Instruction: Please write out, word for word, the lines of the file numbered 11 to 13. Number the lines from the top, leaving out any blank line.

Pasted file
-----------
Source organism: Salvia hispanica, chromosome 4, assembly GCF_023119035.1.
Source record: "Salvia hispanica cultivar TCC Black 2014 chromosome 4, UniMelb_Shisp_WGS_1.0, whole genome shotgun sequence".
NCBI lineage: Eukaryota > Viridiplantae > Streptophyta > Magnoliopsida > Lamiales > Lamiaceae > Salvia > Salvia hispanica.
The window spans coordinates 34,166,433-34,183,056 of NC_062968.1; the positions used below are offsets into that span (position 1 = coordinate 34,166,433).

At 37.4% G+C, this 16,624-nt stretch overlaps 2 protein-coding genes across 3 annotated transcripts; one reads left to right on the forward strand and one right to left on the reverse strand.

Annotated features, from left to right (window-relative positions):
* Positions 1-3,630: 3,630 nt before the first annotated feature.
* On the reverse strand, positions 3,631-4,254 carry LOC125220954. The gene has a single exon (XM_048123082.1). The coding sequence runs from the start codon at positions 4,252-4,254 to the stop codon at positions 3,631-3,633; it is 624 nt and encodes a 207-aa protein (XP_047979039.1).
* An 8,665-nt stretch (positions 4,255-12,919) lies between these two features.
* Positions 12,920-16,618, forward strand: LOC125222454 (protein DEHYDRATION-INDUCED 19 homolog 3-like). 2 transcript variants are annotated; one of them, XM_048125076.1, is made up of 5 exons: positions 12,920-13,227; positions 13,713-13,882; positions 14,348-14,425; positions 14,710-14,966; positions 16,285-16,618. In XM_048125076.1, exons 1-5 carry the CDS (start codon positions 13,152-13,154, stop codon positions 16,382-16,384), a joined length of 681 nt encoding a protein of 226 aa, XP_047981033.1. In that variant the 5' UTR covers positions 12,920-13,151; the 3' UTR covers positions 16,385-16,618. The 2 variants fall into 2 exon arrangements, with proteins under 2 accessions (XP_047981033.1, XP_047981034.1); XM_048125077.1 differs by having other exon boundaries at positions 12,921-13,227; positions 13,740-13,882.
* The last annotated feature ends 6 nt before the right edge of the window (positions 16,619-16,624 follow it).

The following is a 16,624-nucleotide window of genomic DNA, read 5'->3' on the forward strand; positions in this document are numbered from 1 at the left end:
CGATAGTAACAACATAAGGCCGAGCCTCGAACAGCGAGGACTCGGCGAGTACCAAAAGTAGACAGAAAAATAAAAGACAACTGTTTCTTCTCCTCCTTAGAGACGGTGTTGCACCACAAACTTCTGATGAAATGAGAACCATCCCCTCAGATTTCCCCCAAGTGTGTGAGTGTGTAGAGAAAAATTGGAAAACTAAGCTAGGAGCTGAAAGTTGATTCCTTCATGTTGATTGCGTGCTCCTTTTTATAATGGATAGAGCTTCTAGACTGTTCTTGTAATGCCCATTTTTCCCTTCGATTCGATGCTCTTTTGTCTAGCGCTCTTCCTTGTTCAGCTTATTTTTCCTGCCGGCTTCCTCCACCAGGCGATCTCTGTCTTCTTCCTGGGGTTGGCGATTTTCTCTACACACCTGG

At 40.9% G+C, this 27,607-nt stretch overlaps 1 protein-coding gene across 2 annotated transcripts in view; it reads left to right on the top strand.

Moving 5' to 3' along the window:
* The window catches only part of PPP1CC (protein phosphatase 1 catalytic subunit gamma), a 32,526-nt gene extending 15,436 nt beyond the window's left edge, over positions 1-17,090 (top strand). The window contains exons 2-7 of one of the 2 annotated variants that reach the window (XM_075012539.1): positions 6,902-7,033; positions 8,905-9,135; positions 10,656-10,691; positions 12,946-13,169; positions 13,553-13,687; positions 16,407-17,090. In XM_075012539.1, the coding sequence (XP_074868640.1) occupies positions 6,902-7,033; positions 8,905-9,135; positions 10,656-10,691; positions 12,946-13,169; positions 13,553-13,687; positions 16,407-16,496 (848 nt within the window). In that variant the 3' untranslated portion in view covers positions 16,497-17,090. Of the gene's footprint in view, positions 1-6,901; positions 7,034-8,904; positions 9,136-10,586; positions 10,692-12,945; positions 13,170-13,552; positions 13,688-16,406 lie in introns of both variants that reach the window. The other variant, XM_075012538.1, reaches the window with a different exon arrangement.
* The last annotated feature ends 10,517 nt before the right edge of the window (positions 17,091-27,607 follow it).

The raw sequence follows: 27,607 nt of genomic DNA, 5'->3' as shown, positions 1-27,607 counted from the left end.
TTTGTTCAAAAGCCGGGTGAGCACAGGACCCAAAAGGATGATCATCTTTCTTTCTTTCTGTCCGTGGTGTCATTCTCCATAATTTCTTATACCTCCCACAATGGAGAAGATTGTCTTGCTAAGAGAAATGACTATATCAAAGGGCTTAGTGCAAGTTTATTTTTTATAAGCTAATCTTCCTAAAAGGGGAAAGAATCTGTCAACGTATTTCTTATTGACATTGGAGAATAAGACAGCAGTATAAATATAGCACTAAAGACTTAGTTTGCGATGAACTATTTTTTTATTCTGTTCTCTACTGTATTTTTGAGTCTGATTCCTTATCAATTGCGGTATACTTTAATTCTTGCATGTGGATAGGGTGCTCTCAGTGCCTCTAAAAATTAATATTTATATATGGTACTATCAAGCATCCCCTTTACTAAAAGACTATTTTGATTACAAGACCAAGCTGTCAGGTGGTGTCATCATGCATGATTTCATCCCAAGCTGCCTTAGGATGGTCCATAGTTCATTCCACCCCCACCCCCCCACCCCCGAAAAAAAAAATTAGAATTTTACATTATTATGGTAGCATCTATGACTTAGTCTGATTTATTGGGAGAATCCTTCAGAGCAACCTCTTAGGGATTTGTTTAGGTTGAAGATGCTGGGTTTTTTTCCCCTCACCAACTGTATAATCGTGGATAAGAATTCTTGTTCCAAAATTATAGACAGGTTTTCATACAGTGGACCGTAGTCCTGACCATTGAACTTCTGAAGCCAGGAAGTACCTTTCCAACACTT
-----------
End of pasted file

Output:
* The last annotated feature ends 6 nt before the right edge of the window (positions 16,619-16,624 follow it).

The following is a 16,624-nucleotide window of genomic DNA, read 5'->3' on the forward strand; positions in this document are numbered from 1 at the left end:
CGATAGTAACAACATAAGGCCGAGCCTCGAACAGCGAGGACTCGGCGAGTACCAAAAGTAGACAGAAAAATAAAAGACAACTGTTTCTTCTCCTCCTTAGAGACGGTGTTGCACCACAAACTTCTGATGAAATGAGAACCATCCCCTCAGATTTCCCCCAAGTGTGTGAGTGTGTAGAGAAAAATTGGAAAACTAAGCTAGGAGCTGAAAGTTGATTCCTTCATGTTGATTGCGTGCTCCTTTTTATAATGGATAGAGCTTCTAGACTGTTCTTGTAATGCCCATTTTTCCCTTCGATTCGATGCTCTTTTGTCTAGCGCTCTTCCTTGTTCAGCTTATTTTTCCTGCCGGCTTCCTCCACCAGGCGATCTCTGTCTTCTTCCTGGGGTTGGCGATTTTCTCTACACACCTGG